Kansas City: Still Here 30 Years After

Since there is no large-scale event like an All Star Game planned in Kansas City in the year 2013, I propose to make the 30th anniversary of the movie The Day After the theme for the year. Granted, The Day After is a horrible, poorly acted, made for TV movie, with special effects that make The 7th Voyage of Sinbad look like the Star Wars, but it scared the crap out of millions of Americans and convinced President Reagan to sign a Nuclear Treaty few years later.

The movie demonstrated  that it only takes hours after the nuclear strike for the American Military to disband and start fending for themselves, few days for the food riots to start, and few weeks for most people to lose their humanity and forget the English language. It also showed that the government will be predictably unprepared, a nuclear shelter doesn’t protect against a big gun and that people will still ignore the warnings and go to a movie theater right before being blasted with inexplicably excessive number of nuclear devices.

The idea of using The Day After to promote tourism in Kansas City is not new and not even mine. In his article “Kansas City after “The Day After”” published in the Travel Holiday Magazine in June 1984, John Garrity quotes Richard Pfanenstiel, director of the Missouri Film Commission saying:

The Day After was the best thing that ever happened to Kansas City, Kansas City looked good”.

then goes on to write:

“If you caught the final 20 minutes of the ABC’s The Day After, last November’s doomsday movie, you probably don’t agree with the above statement. You saw Kansas City as an ash-gray rock pile, a windy moonscape dotted with small fires around which a few radiation-ravaged survivors huddled for warmth. The Day After,  you guessed, would not o for Kansas City what Where the Boys Are did for Fort Lauderdale.

“As of Sunday night,” Kansas City Times columnist Arthur Brisbane wrote after watching the film, “we’re famous as the city ABC blew up.”

Or, as some other wag noted, “There goes the neighborhood.”

“If it weren’t for the honor of the thing,” a television newsman deadpanned, “I’d just as soon have passed it up.” This last remark, of course, paraphrased Mark Twain, the most famous of all Missourians, who predicted that mankind’s folly would bring it to just such an inglorious end.

Others contend that ABC, by blowing Kansas City off the map, actually put Kansas City on the map. The film has now been shown to nearly 200 million viewers around the world. And if The Day After  depicted Kansas City as unlivable after a nuclear strike, its pre-attack footage captured this heartland city at its best: tree-lined boulevards, lush parks crowded with joggers and Frisbee throwers, monumental fountains, fashionable people shopping at fashionable store in the Country Club Plaza. The camera caught them all with an aching poignancy.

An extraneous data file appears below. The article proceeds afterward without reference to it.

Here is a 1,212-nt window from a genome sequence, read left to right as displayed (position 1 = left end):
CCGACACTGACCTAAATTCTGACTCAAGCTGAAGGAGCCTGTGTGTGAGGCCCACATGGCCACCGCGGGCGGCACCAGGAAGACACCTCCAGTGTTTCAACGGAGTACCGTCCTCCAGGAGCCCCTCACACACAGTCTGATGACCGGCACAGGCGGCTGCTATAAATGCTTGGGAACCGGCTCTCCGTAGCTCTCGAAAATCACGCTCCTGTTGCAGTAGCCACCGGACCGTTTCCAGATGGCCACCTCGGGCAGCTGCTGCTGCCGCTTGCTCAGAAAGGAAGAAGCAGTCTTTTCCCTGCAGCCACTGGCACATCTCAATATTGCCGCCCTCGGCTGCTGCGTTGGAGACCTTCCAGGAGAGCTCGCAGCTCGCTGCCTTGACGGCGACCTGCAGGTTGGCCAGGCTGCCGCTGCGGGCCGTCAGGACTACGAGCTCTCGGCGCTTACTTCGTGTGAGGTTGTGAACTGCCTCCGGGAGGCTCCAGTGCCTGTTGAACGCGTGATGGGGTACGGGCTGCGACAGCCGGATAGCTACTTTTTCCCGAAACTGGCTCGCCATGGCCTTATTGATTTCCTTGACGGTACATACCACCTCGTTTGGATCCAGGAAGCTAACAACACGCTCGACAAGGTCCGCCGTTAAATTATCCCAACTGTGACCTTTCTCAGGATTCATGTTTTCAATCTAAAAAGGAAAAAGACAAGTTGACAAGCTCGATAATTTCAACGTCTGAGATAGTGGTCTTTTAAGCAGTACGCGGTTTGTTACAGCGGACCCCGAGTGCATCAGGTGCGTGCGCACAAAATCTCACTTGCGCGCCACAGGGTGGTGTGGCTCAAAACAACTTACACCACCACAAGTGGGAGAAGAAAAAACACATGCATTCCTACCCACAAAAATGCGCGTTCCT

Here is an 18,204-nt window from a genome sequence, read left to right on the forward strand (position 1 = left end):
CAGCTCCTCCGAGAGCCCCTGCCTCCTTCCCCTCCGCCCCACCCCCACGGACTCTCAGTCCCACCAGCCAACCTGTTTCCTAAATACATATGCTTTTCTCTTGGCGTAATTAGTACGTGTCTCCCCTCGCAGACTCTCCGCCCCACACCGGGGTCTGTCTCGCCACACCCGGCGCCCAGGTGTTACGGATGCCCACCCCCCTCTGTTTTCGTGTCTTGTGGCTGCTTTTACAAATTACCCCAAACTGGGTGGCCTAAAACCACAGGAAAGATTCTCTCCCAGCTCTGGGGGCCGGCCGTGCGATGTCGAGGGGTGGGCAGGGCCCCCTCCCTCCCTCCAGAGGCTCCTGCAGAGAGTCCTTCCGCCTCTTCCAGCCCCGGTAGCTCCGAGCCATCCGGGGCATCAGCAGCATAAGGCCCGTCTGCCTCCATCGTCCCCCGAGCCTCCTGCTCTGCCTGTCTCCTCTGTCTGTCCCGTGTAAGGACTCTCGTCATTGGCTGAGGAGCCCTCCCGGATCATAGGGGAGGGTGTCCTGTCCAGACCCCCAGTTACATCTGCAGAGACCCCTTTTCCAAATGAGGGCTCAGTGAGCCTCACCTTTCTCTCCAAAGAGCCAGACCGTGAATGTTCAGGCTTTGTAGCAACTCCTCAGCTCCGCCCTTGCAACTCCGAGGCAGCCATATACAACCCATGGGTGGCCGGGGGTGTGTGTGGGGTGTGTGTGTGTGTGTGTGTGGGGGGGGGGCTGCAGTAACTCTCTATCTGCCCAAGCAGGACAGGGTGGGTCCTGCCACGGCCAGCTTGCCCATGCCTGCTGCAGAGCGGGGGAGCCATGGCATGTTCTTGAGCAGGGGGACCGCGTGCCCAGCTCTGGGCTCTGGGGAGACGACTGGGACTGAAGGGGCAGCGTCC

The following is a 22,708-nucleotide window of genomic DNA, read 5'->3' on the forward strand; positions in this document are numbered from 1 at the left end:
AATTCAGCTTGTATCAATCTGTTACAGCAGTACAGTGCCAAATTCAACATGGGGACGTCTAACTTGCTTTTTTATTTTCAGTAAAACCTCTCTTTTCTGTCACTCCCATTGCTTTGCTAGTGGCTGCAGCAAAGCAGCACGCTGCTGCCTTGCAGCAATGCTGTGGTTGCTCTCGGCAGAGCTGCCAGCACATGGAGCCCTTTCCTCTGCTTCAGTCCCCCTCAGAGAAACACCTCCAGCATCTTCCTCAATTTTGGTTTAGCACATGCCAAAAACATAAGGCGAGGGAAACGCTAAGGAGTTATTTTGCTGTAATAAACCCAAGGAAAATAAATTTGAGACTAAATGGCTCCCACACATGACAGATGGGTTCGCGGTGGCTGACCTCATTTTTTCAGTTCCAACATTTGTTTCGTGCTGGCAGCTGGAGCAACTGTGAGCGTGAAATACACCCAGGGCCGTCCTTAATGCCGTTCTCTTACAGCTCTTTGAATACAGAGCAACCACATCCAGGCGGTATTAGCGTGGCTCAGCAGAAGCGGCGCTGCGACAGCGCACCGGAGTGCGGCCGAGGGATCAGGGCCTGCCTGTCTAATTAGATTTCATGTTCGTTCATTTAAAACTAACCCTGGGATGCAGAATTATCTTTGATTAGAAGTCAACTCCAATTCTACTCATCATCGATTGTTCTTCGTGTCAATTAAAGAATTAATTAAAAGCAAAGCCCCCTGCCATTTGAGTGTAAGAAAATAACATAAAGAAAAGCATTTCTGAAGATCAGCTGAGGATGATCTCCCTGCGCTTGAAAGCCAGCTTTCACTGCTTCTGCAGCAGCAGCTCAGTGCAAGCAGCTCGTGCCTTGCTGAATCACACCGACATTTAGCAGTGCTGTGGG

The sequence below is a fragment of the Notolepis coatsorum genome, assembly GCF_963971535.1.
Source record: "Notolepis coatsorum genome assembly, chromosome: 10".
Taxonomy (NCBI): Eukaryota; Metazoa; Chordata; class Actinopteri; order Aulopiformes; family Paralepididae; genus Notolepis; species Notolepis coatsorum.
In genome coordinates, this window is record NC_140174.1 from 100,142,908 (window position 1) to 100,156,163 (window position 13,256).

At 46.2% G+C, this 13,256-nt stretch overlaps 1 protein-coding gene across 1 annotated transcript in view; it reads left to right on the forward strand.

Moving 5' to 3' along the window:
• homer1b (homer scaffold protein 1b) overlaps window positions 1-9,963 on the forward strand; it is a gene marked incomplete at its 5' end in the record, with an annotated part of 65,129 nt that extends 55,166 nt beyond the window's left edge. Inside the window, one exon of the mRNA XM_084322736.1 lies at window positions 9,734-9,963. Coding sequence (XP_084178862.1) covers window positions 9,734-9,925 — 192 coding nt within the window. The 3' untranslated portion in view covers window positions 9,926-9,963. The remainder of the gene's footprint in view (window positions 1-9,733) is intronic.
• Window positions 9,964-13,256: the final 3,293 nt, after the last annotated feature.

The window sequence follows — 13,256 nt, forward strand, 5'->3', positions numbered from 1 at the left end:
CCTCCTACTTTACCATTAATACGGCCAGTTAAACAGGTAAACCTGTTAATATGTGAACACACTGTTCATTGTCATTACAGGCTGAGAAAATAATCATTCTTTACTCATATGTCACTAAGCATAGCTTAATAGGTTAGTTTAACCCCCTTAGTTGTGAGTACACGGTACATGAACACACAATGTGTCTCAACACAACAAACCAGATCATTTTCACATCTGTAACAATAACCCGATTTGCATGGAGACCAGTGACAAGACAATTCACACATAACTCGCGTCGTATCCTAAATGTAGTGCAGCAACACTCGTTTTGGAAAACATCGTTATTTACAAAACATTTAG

Whether Kansas City will be rewarded with a sudden influx of foreign tourists (along the lines of Hiroshima’s sober pilgrims), it’s too early to say. But even the casual visitor to Kansas City could do worse than use The Day After as an approach for a visit.

As you can see, I already completed all the necessary research, made a trip to the Kansas City Library and suffered through the entire 2 hours 6 minutes of the movie (which I have successfully avoided for my almost 20 years in this country), and now I am presenting this concept to the Kansas City Convention & Visitors Association absolutely free of charge. We need to hurry up before Lawrence steals the idea. I propose the following mottoes to be used in the campaign (sample):

  • Kansas City 2013: We Haven’t Been Blown Up For Real, You Know.
  • Kansas City 2013: We Are Not Mutants.
  • Kansas City 2013: Come Visit, The Radiation Is At Almost Gone.

Proposed activities (sample):

  • Multiple walking, bus, Segway, Volvo station wagon and helicopter tours will carry the tourists to the sites shown in the movie such as the Liberty Memorial, Plaza, Nelson-Atkins Gallery, West Bottoms, Truman Sports Complex.
  • Big screen TV’s placed at these and other locations will be playing the movie as well as the KMBC special “Sunday, Nuclear Sunday” which aired on November 20, 1983, complete with commercials where young Larry Moore, Brenda Williams and non-senile Walt Bodine will discuss now outdated nuclear research.
  • Restaurants will offer themed menu items like “Missile Fries” and “Nacho Cheese Meltdown”.
  • This horrible song may be used for additional advertising materials.

Following sites are to be included for tours and promotional materials:

Site of former Stockyards:

Kaufman Stadium:

The Arrowhead:

The Liberty Memorial:

Union Station:

Crown Center:





Kansas City Board of Trade:

KU Medical Center:


This House:

With Additional Trips to Lawrence, KS:

Souvenir Missouri license plates available for sale…

…as well as complimentary makeup:

I submit that this proposal will attract hordes of money-spending visitors to Kansas City and will make 2013 a financial success.